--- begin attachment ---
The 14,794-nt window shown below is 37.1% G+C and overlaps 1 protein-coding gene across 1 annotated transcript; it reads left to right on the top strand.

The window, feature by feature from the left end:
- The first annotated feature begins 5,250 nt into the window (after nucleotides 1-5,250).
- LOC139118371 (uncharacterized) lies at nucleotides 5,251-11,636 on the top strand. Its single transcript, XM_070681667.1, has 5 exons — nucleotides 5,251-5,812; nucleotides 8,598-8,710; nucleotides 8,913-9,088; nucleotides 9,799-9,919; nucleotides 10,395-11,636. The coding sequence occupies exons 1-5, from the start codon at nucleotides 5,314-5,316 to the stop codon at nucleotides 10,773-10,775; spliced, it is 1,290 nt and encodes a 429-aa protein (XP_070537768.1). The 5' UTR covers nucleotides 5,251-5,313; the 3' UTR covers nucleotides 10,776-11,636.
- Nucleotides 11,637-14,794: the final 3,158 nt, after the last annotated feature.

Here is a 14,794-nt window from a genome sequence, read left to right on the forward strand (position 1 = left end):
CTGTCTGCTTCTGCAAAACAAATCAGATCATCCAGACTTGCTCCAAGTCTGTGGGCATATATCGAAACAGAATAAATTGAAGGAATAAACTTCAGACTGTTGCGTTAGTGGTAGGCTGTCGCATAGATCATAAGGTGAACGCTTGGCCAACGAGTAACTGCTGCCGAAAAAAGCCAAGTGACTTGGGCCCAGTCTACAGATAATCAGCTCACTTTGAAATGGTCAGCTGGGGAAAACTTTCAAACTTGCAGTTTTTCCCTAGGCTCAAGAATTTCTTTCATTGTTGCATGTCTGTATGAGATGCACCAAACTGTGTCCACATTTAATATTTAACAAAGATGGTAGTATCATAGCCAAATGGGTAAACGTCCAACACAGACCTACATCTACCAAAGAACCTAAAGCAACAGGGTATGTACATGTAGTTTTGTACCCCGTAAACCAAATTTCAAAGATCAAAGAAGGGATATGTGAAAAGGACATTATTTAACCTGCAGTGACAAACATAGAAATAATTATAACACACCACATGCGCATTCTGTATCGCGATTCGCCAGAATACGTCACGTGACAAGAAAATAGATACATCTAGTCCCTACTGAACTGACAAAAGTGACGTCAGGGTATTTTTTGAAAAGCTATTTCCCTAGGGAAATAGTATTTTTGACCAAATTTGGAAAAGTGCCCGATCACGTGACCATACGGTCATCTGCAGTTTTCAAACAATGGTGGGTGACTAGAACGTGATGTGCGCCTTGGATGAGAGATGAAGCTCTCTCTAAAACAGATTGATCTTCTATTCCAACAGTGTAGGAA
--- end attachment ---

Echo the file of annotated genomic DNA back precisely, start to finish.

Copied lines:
The 14,794-nt window shown below is 37.1% G+C and overlaps 1 protein-coding gene across 1 annotated transcript; it reads left to right on the top strand.

The window, feature by feature from the left end:
- The first annotated feature begins 5,250 nt into the window (after nucleotides 1-5,250).
- LOC139118371 (uncharacterized) lies at nucleotides 5,251-11,636 on the top strand. Its single transcript, XM_070681667.1, has 5 exons — nucleotides 5,251-5,812; nucleotides 8,598-8,710; nucleotides 8,913-9,088; nucleotides 9,799-9,919; nucleotides 10,395-11,636. The coding sequence occupies exons 1-5, from the start codon at nucleotides 5,314-5,316 to the stop codon at nucleotides 10,773-10,775; spliced, it is 1,290 nt and encodes a 429-aa protein (XP_070537768.1). The 5' UTR covers nucleotides 5,251-5,313; the 3' UTR covers nucleotides 10,776-11,636.
- Nucleotides 11,637-14,794: the final 3,158 nt, after the last annotated feature.

Here is a 14,794-nt window from a genome sequence, read left to right on the forward strand (position 1 = left end):
CTGTCTGCTTCTGCAAAACAAATCAGATCATCCAGACTTGCTCCAAGTCTGTGGGCATATATCGAAACAGAATAAATTGAAGGAATAAACTTCAGACTGTTGCGTTAGTGGTAGGCTGTCGCATAGATCATAAGGTGAACGCTTGGCCAACGAGTAACTGCTGCCGAAAAAAGCCAAGTGACTTGGGCCCAGTCTACAGATAATCAGCTCACTTTGAAATGGTCAGCTGGGGAAAACTTTCAAACTTGCAGTTTTTCCCTAGGCTCAAGAATTTCTTTCATTGTTGCATGTCTGTATGAGATGCACCAAACTGTGTCCACATTTAATATTTAACAAAGATGGTAGTATCATAGCCAAATGGGTAAACGTCCAACACAGACCTACATCTACCAAAGAACCTAAAGCAACAGGGTATGTACATGTAGTTTTGTACCCCGTAAACCAAATTTCAAAGATCAAAGAAGGGATATGTGAAAAGGACATTATTTAACCTGCAGTGACAAACATAGAAATAATTATAACACACCACATGCGCATTCTGTATCGCGATTCGCCAGAATACGTCACGTGACAAGAAAATAGATACATCTAGTCCCTACTGAACTGACAAAAGTGACGTCAGGGTATTTTTTGAAAAGCTATTTCCCTAGGGAAATAGTATTTTTGACCAAATTTGGAAAAGTGCCCGATCACGTGACCATACGGTCATCTGCAGTTTTCAAACAATGGTGGGTGACTAGAACGTGATGTGCGCCTTGGATGAGAGATGAAGCTCTCTCTAAAACAGATTGATCTTCTATTCCAACAGTGTAGGAA